London: Superfood is a non-scientific term for natural and unprocessed food that is exceptionally rich in antioxidants and other nutrients. Common and well-known examples of superfoods include blueberries, various nuts, and dark greens like kale. Some beverages like green tea also qualify as superfoods. There are many recipes that use superfoods to give you a boost of antioxidants.
There has been a lot of buzz around the new trend of ‘superfoods’ that is growing bigger by the day and getting a lot of attention from consumers who are curious to know more about this new trend. Many people think that eating superfoods will protect them from many diseases and health issues; but the truth is, as of today, there is no standard criterion for ‘superfoods or even a final approved list.
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However, many of those foods are known to be packed with nutrients such as vitamins, minerals, antioxidants and fibre that benefit our health when incorporated regularly into a healthy balanced diet.
The most commonly recognised superfoods include:
* Berries: Say ‘YES’ to healthy cells
In addition to being very good sources of different vitamins and minerals, fruits like blueberries, raspberries and strawberries have high levels of antioxidants called flavonoids, which help protect healthy body cells from being damaged.
* Pumpkin: The easy ‘A’ to your body
A vegetable that is low in calories, high in fibre and high in vitamin A? Yes please! Fibre is known to support your digestive functions and vitamin A is one of the essential vitamins to support normal vision
Kale: The ‘Darkside’ of goodness
A dark green leafy vegetable packed with nutrients such as vitamins A and C, potassium, fibre and antioxidants. Vitamin C supports the functions of healthy immunity and potassium helps maintain normal blood pressure and muscle function.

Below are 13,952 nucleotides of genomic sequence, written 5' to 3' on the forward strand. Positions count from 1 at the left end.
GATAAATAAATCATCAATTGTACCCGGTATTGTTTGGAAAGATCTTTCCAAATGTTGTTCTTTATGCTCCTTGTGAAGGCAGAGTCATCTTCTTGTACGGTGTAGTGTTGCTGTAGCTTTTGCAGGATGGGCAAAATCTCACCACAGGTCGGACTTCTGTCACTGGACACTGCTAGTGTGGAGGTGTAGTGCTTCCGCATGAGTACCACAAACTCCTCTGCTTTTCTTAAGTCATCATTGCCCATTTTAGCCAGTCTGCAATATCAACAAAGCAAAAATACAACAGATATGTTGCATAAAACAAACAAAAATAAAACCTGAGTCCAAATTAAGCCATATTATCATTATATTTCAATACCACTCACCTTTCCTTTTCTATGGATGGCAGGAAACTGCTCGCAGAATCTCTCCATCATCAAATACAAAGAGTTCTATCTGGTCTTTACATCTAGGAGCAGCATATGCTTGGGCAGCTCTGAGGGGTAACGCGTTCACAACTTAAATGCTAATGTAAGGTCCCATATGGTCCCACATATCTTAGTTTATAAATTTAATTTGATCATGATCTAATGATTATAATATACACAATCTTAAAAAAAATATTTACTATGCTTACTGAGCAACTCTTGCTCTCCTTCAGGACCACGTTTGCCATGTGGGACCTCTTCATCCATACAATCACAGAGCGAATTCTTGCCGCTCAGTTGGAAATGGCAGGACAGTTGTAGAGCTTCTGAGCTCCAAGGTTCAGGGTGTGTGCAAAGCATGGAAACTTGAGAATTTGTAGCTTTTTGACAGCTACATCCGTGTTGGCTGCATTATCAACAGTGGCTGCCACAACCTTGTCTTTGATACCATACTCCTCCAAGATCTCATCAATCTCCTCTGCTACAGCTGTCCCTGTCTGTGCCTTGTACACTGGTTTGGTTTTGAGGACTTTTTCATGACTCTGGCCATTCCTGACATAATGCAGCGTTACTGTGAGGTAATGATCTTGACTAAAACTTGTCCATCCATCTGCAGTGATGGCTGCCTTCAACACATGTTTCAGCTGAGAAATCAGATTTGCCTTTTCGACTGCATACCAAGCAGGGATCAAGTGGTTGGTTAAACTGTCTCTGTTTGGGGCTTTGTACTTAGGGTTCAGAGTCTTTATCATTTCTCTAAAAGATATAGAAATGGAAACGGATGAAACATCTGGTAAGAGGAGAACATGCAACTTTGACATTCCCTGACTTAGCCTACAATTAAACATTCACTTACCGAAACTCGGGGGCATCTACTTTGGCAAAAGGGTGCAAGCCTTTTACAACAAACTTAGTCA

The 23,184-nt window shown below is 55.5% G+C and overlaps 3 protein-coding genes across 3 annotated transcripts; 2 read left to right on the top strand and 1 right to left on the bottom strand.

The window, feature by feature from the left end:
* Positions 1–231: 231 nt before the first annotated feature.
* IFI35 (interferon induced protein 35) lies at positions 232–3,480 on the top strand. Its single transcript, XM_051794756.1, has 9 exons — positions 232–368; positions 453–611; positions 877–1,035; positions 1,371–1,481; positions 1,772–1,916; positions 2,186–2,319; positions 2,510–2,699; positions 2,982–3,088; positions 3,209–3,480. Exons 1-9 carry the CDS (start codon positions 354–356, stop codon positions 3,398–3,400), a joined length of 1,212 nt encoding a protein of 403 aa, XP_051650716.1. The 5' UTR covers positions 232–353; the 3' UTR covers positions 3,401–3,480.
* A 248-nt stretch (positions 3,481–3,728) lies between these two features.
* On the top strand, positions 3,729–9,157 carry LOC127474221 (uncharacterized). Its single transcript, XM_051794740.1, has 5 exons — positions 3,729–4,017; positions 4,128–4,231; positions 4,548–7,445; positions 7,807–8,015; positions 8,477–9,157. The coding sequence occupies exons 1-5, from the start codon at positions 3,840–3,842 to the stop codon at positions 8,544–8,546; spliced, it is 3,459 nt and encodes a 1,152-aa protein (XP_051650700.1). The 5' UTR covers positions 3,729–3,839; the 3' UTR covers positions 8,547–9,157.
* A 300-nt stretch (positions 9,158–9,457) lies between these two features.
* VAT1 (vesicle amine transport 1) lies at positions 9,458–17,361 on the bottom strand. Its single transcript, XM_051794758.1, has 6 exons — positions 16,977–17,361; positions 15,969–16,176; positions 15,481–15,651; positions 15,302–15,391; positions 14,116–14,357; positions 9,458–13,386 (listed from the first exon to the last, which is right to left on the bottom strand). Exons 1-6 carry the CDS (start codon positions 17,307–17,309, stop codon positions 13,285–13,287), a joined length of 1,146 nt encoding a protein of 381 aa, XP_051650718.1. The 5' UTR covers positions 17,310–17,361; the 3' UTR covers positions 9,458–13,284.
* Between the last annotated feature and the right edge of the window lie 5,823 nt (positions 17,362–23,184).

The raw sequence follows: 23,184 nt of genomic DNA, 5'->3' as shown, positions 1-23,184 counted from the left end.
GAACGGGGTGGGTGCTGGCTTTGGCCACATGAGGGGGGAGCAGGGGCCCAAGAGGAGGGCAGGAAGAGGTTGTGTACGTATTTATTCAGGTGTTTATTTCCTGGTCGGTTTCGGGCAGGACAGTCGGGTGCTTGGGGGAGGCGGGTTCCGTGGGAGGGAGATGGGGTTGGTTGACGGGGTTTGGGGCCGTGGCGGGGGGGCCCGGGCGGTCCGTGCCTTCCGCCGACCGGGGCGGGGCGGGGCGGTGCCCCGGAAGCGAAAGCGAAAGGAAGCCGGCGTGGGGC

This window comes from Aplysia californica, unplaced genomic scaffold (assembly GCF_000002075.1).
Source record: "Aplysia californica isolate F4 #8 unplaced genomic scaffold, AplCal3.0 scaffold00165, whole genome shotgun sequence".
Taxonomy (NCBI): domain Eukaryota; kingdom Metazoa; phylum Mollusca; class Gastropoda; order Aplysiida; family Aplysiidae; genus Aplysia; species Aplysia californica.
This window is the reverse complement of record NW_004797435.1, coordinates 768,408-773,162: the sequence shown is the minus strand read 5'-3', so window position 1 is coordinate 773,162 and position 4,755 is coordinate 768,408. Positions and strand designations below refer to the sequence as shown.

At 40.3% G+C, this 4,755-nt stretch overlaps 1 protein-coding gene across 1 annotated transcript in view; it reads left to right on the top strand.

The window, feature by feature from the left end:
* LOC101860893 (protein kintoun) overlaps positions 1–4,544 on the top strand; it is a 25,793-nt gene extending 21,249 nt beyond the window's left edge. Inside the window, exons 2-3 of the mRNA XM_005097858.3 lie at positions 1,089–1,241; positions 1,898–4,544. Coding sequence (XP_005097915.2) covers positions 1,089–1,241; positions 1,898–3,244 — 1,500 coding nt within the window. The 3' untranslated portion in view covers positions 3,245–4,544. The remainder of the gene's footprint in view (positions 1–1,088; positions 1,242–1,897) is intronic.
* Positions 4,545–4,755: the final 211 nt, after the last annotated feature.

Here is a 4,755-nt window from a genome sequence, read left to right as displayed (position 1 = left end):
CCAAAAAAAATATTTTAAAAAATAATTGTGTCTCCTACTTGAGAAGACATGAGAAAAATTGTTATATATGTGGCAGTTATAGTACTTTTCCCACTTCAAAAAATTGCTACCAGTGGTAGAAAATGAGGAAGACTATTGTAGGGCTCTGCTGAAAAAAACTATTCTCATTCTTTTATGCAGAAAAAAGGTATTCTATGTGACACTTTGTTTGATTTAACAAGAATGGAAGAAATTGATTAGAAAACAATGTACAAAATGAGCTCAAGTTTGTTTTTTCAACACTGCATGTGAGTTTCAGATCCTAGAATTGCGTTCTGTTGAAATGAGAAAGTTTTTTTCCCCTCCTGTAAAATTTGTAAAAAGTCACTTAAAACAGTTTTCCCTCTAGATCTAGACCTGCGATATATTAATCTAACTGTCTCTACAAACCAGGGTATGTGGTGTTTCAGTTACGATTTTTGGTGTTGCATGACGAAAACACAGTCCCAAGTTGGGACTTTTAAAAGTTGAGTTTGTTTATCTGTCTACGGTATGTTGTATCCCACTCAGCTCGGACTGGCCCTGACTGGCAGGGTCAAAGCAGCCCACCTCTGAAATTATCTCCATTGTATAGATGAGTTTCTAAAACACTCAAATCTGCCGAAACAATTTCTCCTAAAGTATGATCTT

* Salmon: Hello Omega 3
A fatty fish high in Omega 3, essential fatty acids that can promote heart health and a good source of protein that helps maintain muscle mass and normal bones.
* Nuts, legumes and seeds: A little goes a long way
Good sources of protein and healthy fats (Omega 3 and 6) when eaten in moderation. Examples include chickpeas, unsalted sunflower seeds, almonds, peanuts, walnuts.
* Quinoa: The superhero of grains
Often referred to as a super grain, quinoa is actually a gluten-free seed considered as one of the most nutrient-dense carbohydrate foods available today. It is high in fibre and high-quality protein and is packed with minerals such as iron, copper, manganese and phosphorus
* Yogurt: Welcome probiotics
A dairy product that provides a good source of protein, vitamin D, calcium which not only supports the growth/maintenance of normal bones but also helps release energy from food in the body and probiotics which are beneficial bacteria that help promote a healthy gut.
* Dark chocolate: A little less guilt in pleasure
For your indulging moments and to ease the feeling of guilt every time you reach out for a piece of chocolate, dark chocolate in specific is high in antioxidants with powerful properties that help protect the healthy body cells against damage, but fat and calories come with the package. So, treat yourself in moderation to avoid weight gain and other health-related issues.
In summary, focusing on consuming one type of food may prevent you from gaining the benefits of other essential nutrients your body needs. So, although these ‘superfoods’ carry different benefits, the key to a healthy body and mind is a balanced and varied diet inclusive of all the food groups along with regular physical activity.